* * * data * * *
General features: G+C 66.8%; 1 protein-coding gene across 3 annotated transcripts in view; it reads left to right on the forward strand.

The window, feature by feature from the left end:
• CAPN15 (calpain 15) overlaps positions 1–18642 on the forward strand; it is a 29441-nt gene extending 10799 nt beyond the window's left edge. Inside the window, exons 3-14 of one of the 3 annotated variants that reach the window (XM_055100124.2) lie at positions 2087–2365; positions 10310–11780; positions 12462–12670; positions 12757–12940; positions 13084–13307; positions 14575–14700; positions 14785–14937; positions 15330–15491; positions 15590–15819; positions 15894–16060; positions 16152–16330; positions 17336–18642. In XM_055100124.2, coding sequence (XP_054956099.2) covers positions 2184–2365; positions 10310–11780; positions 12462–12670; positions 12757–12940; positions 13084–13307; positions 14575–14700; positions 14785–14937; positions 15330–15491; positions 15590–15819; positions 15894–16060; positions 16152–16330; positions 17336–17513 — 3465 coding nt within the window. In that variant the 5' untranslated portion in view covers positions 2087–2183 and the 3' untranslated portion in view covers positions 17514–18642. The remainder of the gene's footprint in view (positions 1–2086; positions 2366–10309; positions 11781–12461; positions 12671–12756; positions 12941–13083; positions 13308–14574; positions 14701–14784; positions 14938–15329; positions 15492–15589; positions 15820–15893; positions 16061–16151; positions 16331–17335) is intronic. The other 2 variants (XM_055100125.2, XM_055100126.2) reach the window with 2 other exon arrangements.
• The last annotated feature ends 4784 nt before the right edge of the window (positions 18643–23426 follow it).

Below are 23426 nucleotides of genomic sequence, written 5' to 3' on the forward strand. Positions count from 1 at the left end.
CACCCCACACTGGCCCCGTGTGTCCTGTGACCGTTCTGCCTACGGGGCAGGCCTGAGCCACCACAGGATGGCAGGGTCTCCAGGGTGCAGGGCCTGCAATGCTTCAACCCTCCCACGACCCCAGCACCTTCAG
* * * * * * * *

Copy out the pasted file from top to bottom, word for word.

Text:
General features: G+C 66.8%; 1 protein-coding gene across 3 annotated transcripts in view; it reads left to right on the forward strand.

The window, feature by feature from the left end:
• CAPN15 (calpain 15) overlaps positions 1–18642 on the forward strand; it is a 29441-nt gene extending 10799 nt beyond the window's left edge. Inside the window, exons 3-14 of one of the 3 annotated variants that reach the window (XM_055100124.2) lie at positions 2087–2365; positions 10310–11780; positions 12462–12670; positions 12757–12940; positions 13084–13307; positions 14575–14700; positions 14785–14937; positions 15330–15491; positions 15590–15819; positions 15894–16060; positions 16152–16330; positions 17336–18642. In XM_055100124.2, coding sequence (XP_054956099.2) covers positions 2184–2365; positions 10310–11780; positions 12462–12670; positions 12757–12940; positions 13084–13307; positions 14575–14700; positions 14785–14937; positions 15330–15491; positions 15590–15819; positions 15894–16060; positions 16152–16330; positions 17336–17513 — 3465 coding nt within the window. In that variant the 5' untranslated portion in view covers positions 2087–2183 and the 3' untranslated portion in view covers positions 17514–18642. The remainder of the gene's footprint in view (positions 1–2086; positions 2366–10309; positions 11781–12461; positions 12671–12756; positions 12941–13083; positions 13308–14574; positions 14701–14784; positions 14938–15329; positions 15492–15589; positions 15820–15893; positions 16061–16151; positions 16331–17335) is intronic. The other 2 variants (XM_055100125.2, XM_055100126.2) reach the window with 2 other exon arrangements.
• The last annotated feature ends 4784 nt before the right edge of the window (positions 18643–23426 follow it).

Below are 23426 nucleotides of genomic sequence, written 5' to 3' on the forward strand. Positions count from 1 at the left end.
CACCCCACACTGGCCCCGTGTGTCCTGTGACCGTTCTGCCTACGGGGCAGGCCTGAGCCACCACAGGATGGCAGGGTCTCCAGGGTGCAGGGCCTGCAATGCTTCAACCCTCCCACGACCCCAGCACCTTCAG